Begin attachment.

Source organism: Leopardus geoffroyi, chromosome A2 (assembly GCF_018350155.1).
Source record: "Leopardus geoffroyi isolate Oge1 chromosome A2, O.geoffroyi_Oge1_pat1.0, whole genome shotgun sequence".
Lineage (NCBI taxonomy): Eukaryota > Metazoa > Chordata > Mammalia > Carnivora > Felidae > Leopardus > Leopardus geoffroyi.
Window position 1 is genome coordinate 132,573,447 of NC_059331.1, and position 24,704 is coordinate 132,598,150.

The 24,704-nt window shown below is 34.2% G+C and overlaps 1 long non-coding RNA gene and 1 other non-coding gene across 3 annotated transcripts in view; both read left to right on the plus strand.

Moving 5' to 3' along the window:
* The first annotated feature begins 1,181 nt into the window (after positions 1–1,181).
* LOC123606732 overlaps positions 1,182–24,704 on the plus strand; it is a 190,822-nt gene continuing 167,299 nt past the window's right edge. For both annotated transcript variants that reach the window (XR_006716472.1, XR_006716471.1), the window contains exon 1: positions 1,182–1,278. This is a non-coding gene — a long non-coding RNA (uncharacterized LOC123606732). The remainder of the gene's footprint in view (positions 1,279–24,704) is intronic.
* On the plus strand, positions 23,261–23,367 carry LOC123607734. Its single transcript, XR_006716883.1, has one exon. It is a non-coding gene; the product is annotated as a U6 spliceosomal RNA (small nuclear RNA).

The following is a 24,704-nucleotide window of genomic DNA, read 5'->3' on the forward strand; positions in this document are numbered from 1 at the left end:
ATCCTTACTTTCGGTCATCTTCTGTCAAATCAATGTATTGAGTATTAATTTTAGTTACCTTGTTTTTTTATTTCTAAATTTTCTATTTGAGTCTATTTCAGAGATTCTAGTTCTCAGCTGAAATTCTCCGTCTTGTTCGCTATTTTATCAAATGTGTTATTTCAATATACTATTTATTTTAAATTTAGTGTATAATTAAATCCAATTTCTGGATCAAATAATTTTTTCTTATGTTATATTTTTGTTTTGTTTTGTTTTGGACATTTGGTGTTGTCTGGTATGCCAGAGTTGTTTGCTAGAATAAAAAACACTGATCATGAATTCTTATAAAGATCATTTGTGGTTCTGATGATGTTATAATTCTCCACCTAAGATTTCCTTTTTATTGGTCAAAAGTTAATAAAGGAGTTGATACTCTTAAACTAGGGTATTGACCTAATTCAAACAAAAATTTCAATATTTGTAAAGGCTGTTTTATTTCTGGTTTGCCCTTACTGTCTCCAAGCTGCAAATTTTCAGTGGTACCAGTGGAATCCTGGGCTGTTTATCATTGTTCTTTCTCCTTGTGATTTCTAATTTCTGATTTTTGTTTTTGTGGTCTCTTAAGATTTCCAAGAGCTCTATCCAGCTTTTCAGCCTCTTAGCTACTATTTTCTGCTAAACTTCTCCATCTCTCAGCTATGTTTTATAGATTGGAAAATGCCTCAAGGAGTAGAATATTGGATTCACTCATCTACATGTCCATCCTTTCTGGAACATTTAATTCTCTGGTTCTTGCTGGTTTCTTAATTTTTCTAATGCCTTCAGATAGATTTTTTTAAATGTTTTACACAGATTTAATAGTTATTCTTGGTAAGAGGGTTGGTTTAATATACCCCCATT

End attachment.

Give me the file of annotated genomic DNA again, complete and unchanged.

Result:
Source organism: Leopardus geoffroyi, chromosome A2 (assembly GCF_018350155.1).
Source record: "Leopardus geoffroyi isolate Oge1 chromosome A2, O.geoffroyi_Oge1_pat1.0, whole genome shotgun sequence".
Lineage (NCBI taxonomy): Eukaryota > Metazoa > Chordata > Mammalia > Carnivora > Felidae > Leopardus > Leopardus geoffroyi.
Window position 1 is genome coordinate 132,573,447 of NC_059331.1, and position 24,704 is coordinate 132,598,150.

The 24,704-nt window shown below is 34.2% G+C and overlaps 1 long non-coding RNA gene and 1 other non-coding gene across 3 annotated transcripts in view; both read left to right on the plus strand.

Moving 5' to 3' along the window:
* The first annotated feature begins 1,181 nt into the window (after positions 1–1,181).
* LOC123606732 overlaps positions 1,182–24,704 on the plus strand; it is a 190,822-nt gene continuing 167,299 nt past the window's right edge. For both annotated transcript variants that reach the window (XR_006716472.1, XR_006716471.1), the window contains exon 1: positions 1,182–1,278. This is a non-coding gene — a long non-coding RNA (uncharacterized LOC123606732). The remainder of the gene's footprint in view (positions 1,279–24,704) is intronic.
* On the plus strand, positions 23,261–23,367 carry LOC123607734. Its single transcript, XR_006716883.1, has one exon. It is a non-coding gene; the product is annotated as a U6 spliceosomal RNA (small nuclear RNA).

The following is a 24,704-nucleotide window of genomic DNA, read 5'->3' on the forward strand; positions in this document are numbered from 1 at the left end:
ATCCTTACTTTCGGTCATCTTCTGTCAAATCAATGTATTGAGTATTAATTTTAGTTACCTTGTTTTTTTATTTCTAAATTTTCTATTTGAGTCTATTTCAGAGATTCTAGTTCTCAGCTGAAATTCTCCGTCTTGTTCGCTATTTTATCAAATGTGTTATTTCAATATACTATTTATTTTAAATTTAGTGTATAATTAAATCCAATTTCTGGATCAAATAATTTTTTCTTATGTTATATTTTTGTTTTGTTTTGTTTTGGACATTTGGTGTTGTCTGGTATGCCAGAGTTGTTTGCTAGAATAAAAAACACTGATCATGAATTCTTATAAAGATCATTTGTGGTTCTGATGATGTTATAATTCTCCACCTAAGATTTCCTTTTTATTGGTCAAAAGTTAATAAAGGAGTTGATACTCTTAAACTAGGGTATTGACCTAATTCAAACAAAAATTTCAATATTTGTAAAGGCTGTTTTATTTCTGGTTTGCCCTTACTGTCTCCAAGCTGCAAATTTTCAGTGGTACCAGTGGAATCCTGGGCTGTTTATCATTGTTCTTTCTCCTTGTGATTTCTAATTTCTGATTTTTGTTTTTGTGGTCTCTTAAGATTTCCAAGAGCTCTATCCAGCTTTTCAGCCTCTTAGCTACTATTTTCTGCTAAACTTCTCCATCTCTCAGCTATGTTTTATAGATTGGAAAATGCCTCAAGGAGTAGAATATTGGATTCACTCATCTACATGTCCATCCTTTCTGGAACATTTAATTCTCTGGTTCTTGCTGGTTTCTTAATTTTTCTAATGCCTTCAGATAGATTTTTTTAAATGTTTTACACAGATTTAATAGTTATTCTTGGTAAGAGGGTTGGTTTAATATACCCCCATT